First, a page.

Mindfulness and psychosis

At the 2008 BABCP National Conference held in Edinburgh, Amy McArthur, Gordon Mitchell and I led a half-way workshop on “Acceptance and Commitment Therapy for Psychosis”.

The workshop represented a distillation of our understanding of the field currently, and some of the clinical methods that we use for running groups and doing individual therapy in our services.

A description of the workshop is below:

Acceptance and Commitment Therapy (ACT) is a contextual CBT that uses mindfulness and values-based behavioural activation strategies to help people develop a workable relationship with internal experiences as part of a direction of increasing life meaning and vitality. ACT involves an experiential approach to therapy, based upon empirical principles of behaviour change. Clients are guided through exercises and metaphors to develop a present moment focus, clarify personal values and explore the functional utility of coping strategies. There has been promising evidence to suggest ACT can help people who are distressed and/or disabled by psychosis to learn a mindful and accepting stance toward unusual experiences, reducing the impact of symptoms, and improving social functioning (Bach & Hayes 2002; Gaudiano & Herbert, 2006). This workshop will present an ACT approach to psychosis, including how the problems of psychosis are conceptualised in this model and modifications to mindfulness and acceptance techniques for this population.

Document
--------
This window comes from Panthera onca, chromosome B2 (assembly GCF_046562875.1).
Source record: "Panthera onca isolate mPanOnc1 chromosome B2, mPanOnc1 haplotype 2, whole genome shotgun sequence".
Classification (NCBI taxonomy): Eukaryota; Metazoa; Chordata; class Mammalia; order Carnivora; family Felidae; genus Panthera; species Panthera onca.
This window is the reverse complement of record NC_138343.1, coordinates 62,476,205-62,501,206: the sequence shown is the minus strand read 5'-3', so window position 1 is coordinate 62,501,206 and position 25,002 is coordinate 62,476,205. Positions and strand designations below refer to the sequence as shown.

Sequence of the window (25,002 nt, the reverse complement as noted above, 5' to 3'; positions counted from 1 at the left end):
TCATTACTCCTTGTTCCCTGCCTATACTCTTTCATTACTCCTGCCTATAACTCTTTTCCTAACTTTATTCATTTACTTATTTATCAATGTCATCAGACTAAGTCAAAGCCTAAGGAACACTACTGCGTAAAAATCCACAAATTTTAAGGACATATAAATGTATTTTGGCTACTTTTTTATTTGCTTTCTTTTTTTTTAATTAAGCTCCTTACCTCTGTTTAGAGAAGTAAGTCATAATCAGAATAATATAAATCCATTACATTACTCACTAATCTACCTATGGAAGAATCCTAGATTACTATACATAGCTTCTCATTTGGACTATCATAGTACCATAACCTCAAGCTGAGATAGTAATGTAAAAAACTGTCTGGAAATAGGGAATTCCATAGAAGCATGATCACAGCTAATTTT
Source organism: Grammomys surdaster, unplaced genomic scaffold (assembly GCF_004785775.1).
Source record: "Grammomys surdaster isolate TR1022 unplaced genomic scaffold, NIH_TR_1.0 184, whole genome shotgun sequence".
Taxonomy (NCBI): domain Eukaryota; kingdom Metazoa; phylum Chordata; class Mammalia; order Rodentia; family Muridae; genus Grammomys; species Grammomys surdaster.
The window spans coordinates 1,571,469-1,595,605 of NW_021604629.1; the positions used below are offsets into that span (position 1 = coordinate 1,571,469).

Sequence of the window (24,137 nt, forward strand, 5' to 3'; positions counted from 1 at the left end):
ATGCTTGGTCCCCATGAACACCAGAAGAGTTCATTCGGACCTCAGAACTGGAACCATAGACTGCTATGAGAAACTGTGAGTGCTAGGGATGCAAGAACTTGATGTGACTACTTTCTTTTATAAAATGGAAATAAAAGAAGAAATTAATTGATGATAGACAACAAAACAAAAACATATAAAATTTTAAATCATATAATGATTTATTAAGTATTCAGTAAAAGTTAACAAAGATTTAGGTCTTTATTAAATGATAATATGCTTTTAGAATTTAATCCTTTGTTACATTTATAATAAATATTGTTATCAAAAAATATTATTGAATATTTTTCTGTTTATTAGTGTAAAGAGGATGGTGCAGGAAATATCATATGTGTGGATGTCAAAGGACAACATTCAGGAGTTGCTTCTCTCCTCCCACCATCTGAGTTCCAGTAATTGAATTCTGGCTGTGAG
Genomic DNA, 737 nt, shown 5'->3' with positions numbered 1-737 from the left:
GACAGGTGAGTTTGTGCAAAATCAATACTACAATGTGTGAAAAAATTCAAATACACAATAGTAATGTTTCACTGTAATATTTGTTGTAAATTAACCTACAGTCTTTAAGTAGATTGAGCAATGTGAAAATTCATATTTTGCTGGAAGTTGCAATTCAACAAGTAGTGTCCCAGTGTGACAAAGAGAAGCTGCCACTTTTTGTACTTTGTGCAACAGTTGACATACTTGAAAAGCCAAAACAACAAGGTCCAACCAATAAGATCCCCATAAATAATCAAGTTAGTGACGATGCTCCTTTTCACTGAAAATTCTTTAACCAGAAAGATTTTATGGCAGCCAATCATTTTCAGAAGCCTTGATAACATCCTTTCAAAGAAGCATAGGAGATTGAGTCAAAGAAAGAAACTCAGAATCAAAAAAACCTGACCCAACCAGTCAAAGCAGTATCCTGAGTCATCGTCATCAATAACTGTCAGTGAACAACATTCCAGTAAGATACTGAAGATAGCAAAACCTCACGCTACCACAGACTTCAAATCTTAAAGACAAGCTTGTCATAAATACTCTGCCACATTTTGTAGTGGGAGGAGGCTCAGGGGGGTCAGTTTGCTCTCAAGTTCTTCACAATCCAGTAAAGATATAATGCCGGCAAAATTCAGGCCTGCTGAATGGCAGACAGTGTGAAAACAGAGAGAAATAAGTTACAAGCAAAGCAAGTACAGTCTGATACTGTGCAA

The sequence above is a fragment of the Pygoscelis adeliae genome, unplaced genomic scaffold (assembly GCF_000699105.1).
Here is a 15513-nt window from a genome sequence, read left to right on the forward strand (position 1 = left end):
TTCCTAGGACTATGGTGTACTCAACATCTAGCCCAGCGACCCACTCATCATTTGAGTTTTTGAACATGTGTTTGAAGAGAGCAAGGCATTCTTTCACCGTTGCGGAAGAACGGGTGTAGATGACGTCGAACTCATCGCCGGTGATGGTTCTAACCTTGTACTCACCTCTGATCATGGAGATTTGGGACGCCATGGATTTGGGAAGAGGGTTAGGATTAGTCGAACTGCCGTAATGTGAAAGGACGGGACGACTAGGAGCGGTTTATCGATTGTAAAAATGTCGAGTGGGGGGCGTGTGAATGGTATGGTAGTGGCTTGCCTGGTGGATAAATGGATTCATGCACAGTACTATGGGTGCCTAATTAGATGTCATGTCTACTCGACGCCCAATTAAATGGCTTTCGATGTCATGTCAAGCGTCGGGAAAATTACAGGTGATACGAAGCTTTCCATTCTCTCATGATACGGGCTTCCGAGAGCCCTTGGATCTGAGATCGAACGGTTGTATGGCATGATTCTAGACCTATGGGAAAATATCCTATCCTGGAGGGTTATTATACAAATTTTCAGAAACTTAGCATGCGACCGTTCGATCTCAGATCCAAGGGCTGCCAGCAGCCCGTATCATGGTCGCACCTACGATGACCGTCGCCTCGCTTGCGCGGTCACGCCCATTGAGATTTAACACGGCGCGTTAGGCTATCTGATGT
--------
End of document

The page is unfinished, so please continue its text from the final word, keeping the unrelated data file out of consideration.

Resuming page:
We had excellent attendance for the workshop and it was obvious that a fair number of CBT therapists have an interest in mindfulness and ACT approaches for helping people distressed and disabled by psychosis.

There is a description of the workshop available here (on the contextualpsychology.org website). On the same page is the workshop handout, as well as the audiorecordings of the presentations.

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1 Comment

Filed under Acceptance and Commitment Therapy, CBT, Clinical Psychology, cognitive behavioural therapy

One response to “Mindfulness and psychosis

  1. Thanks for this post. While I don’t work with people who have psychosis, I think the idea of using mindfulness to cope with distress and things that seem out of control is a good one.
    There is something potent about being able to be aware of thoughts and feelings but at the same time actively choose to do something else – acting in harmony with what is valued. I love it!

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